By Robert McGarvey
A credit union leader has to break out in a cold sweat reading Aite Group’s new report on the top 10 trends transforming retail banking.
Here’s trend 1: Tech Firms Become Banks.
Trend 2 is blunter: Banks become tech firms.
That latter trend ends with this prediction: “Going forward, the banks that quickly adapt and recognize this shift will stay relevant to their customers and even gain a stronger foothold in the market. Those that do not will struggle to acquire and retain customers, and to survive.”
Read that again. What Aite is saying is that credit unions that don’t climb aboard the tech express are doomed.
Does that mean you?
I’m not aware of an exact count but I would be surprised if at least half of today’s credit unions aren’t hopelessly mired in a Luddite world of anti technology. So many want to blather on about how great their branches are and what wonders their employees are, as though either matters in a 21st century technology world.
But back up. Look at the threat. Increasingly, tech companies from Quicken Loans to PayPal are gobbling up traditional bank and credit union business.
Non banks are on track to very soon have more than 50% of the home mortgage business. PayPal and Venmo, meantime, are feasting on p2p payments, a niche many credit union executives saw as theirs just five years ago but between bad tools and bad marketing, credit unions are increasingly irrelevant in a sector that looms as one of the key financial tools used by Millennials,
Amazon, maintime, has made more than $1 billion in small business loans – how many bankers and credit union execs even know they are in that business? Credit unions may want to up their business lending operations, but do they have a market that craves their offerings?
Non banks also are zeroing in on car loans.
Some techs may even unfurl official banking colors. Aite’s Julie Conroy, in an email, wrote this: “Square already has a bank charter application in progress, and I don’t think it’s beyond the realm of possibility that Amazon would set up a wholly owned sub to do something similar.”
Amazon and PayPal both have been meeting with bank regulators. Nobody knows exactly why but a good guess is that both are interested in expanding their bank-like activities (with or without bank charters).
Conroy, in the report, also warns that banks – this also means you, credit unions – are increasingly becoming what she calls an ingredient brand to whom the consumer has little or no loyalty. The consumer uses Apple Pay, does he/she remember what financial institution it is connected through? Ditto PayPal. Android Pay. Etc. They all run on financial institution rails but few consumers really care what card is connected. They see themselves as Apple Pay loyalists, period.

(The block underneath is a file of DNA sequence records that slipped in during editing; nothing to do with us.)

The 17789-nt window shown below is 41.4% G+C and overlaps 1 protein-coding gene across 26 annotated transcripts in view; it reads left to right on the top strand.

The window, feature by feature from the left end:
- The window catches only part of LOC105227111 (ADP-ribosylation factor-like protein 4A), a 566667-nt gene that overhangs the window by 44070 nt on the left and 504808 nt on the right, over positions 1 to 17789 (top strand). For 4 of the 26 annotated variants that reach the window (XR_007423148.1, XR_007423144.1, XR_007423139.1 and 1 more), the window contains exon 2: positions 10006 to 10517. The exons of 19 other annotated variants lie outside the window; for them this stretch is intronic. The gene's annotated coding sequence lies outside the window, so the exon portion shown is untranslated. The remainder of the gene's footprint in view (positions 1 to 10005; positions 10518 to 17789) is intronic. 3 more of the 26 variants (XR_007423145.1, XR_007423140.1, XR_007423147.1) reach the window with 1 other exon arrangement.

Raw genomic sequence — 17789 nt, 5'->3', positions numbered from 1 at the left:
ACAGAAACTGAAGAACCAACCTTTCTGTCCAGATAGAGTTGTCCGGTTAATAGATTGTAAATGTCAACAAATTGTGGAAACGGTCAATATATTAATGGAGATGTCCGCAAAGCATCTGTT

And she points to Asia where Alibaba and Tencent “have made substantial inroads” into banking.
There are no good reasons to think similar won’t happen here.
David Albertazzi, writing in the Aite report, offered this warning: “FIs need to change entering 2018. They need to fundamentally shift their mindset, business model, and operating model. They must be equipped to fight for the modern consumer—who, because of technology, has a whole new set of expectations. The modern consumer doesn’t want a traditional branch bank. They want their transactions to happen on their mobile devices in real time and on-demand. This is why FIs must become tech companies and provide elegant, nimble, and technologically sophisticated solutions to their customers.”
He also advised a “sharp increase in digital transformation.” So right. It’s hard to find a credit union that doesn’t have a digital transformation committee. But it’s harder to find a credit union where that committee has any say beyond what doughnuts to serve at the next meeting. It just is time to get very serious about digital transformation.
That’s because your institutional life depends on it.
Wrote Conroy in her email to me: “Effective use of technology will be increasingly important to competition for FIs of all sizes. Those FIs that don’t invest (either in their own tech stack, or by finding progressive processing partners) and are constrained by legacy technology will increasingly be marginalized.”
What do you need to do now? Commit to going digital – really – in the next year or two. Poll members on what digital tools they want and offer them. Keep hunting for powerful digital tools your members will want.
And ask yourself this: if I didn’t have to use my institution’s technology, would I?
If you wouldn’t, why are you offering it to members?
Read the Aite report. It’s short. But it will give you sleepless nights.
And that is good for you as you face a crossroads in consumer banking where those who take the wrong fork are heading towards extinction.
Take the other fork.